In the early nineteenth century, white Americans began illegally encroaching on autonomous Indigenous peoples’ lands in the Southern United States as state governments began stripping their rights. After winning the presidency promising to open up the West for white settlement, President Andrew Jackson encouraged Congress to pass the Indian Removal Act. The act was signed into law on May 28, 1830, and authorized the president to negotiate with Indigenous tribes for their removal to federal-owned lands in the West. This legislation paved the way for a period of genocide in the United States’ history, the Trail of Tears.
The Trail of Tears was the forced relocation of several Eastern Woodlands Tribes, particularly the Cherokee, to so-called “Indian Territory” west of the Mississippi River in the 1830s. In 1831, the government started forcing the Choctaw, Chickasaw, Creek, Seminole, and Cherokee to travel to the West mostly on foot and with inadequate supplies, food, and water. One of the most devastating relocations occurred from 1838 to 1839 after the government authorized armed forces under General Winfield Scott to relocate the Cherokee to present-day Oklahoma. Nine of the thirteen Cherokee groups crossed the Mississippi River into Missouri during harsh winter weather conditions and freezing temperatures. Over 4,000 Cherokee died, and many others became sick or starved on this nearly 1,000-mile journey. Those who made it to their intended destination arrived with few belongings and in poor health.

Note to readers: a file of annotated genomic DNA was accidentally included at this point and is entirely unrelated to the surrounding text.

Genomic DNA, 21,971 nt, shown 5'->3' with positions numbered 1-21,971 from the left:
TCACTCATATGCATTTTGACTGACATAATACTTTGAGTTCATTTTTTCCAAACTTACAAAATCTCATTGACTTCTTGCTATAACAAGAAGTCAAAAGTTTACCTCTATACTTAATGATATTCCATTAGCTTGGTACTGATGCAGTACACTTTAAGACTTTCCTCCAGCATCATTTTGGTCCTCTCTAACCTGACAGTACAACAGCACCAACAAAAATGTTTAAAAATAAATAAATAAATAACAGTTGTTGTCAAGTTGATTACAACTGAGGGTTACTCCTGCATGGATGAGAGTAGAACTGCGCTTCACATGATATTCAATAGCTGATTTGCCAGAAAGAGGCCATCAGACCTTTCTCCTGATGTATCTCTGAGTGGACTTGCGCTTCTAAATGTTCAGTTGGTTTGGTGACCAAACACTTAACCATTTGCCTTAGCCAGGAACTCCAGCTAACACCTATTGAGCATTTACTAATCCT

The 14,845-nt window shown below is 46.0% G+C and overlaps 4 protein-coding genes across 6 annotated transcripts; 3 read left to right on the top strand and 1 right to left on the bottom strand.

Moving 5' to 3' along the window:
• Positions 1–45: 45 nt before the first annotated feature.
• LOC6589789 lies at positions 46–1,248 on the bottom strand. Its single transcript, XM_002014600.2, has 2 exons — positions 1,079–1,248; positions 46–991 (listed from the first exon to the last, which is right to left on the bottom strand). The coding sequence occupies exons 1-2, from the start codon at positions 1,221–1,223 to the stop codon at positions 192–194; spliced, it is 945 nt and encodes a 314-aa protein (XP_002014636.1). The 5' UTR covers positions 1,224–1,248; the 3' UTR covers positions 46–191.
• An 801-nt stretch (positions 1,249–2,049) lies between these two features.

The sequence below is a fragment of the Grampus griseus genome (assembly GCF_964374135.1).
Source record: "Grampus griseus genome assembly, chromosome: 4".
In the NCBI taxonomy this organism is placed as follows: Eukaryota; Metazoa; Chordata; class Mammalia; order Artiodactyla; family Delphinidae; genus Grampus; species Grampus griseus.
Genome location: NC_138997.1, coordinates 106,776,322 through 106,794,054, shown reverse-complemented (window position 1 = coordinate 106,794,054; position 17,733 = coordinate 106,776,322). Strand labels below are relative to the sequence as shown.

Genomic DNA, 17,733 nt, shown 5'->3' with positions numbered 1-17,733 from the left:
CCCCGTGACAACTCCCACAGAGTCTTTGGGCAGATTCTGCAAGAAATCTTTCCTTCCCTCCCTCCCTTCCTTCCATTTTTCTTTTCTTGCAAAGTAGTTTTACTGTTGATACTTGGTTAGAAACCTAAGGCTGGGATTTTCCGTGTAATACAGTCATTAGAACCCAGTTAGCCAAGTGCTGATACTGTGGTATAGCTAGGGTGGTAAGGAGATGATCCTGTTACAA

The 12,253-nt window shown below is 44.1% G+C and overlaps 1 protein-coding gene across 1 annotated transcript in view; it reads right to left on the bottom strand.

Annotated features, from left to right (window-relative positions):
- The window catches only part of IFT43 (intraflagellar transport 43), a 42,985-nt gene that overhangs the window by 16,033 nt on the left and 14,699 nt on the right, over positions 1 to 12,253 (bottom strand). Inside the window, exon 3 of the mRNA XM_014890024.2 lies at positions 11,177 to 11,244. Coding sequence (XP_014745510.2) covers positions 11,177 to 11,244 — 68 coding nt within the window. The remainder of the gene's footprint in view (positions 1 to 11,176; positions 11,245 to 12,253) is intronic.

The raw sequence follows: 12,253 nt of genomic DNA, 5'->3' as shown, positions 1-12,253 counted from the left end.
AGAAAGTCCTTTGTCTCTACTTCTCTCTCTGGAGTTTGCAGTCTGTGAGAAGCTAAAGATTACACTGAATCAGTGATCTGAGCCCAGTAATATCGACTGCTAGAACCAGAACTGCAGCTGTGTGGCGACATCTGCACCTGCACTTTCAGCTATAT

This photograph was taken in Crawford County and depicts a small portion of the Northern Route, one of the three main overland trails during the 1838-1839 relocation. The Trail of Tears also crossed Barry, Bollinger, Butler, Cape Girardeau, Christian, Crawford, Dent, Greene, Iron, Laclede, Madison, Ozark, Phelps, Pulaski, Reynolds, Ripley, Saint Francois, Scott, Stone, Texas, Wayne, Webster, Wright, and Washington counties.
Subject: Trail of Tears
Contributing Institution: Erin Whitson
Rights: Image Courtesy Erin Whitson
County: Crawford County
Photographer: Erin Whitson
Photograph Date: 2018